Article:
“Get something to work” vs ”Get something working”

Having the following sentences:

I did not get it to work.
I did not get it working.

Is there a difference in the meaning? What usage of “GET” is this (I would be happy for dictionary entry reference). IMHO the first one is “cause” (like I got him to do that). But I cannot find a reference to “get sth + ing”.

Answer

There can be a subtle difference.

If I were creating something, e.g. writing some new programming code; putting some electrical or mechanical components together to achieve a particular objective; installing and setting up a new TV set for the first time [1]; then, if unsuccessful, I might say “I didn’t get it to work or “I can’t/couldn’t get it to work [1]. (It had never worked, because it was new.)

If I were repairing something that had previously worked (e.g. repairing a previously working TV set [1]) and the repair was unsuccessful, then I would probably say “I didn’t/can’t/couldn’t get it working. (It had previously worked.)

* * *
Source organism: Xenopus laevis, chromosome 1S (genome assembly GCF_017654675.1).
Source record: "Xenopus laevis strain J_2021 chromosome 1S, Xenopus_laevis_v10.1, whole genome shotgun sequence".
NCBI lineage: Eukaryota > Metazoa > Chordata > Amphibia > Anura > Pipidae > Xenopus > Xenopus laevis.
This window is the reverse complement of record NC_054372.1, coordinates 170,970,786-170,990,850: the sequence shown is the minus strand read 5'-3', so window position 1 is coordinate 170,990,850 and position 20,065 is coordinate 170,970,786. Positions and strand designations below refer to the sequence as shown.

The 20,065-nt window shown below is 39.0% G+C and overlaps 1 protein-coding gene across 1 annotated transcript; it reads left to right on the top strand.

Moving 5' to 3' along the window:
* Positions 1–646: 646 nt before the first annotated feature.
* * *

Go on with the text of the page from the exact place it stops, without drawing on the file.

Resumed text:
Note that these are subtle differences, and I do not mean to imply that the expressions and scenarios are necessarily always used that way around, not that it would be wrong to use them the other way around.

[1] Thanks to Janus Bahs Jacquet, whose comments contributed some examples and other input to my revised answer.

Attribution
Source : Link , Question Author : John V , Answer Author : TrevorD

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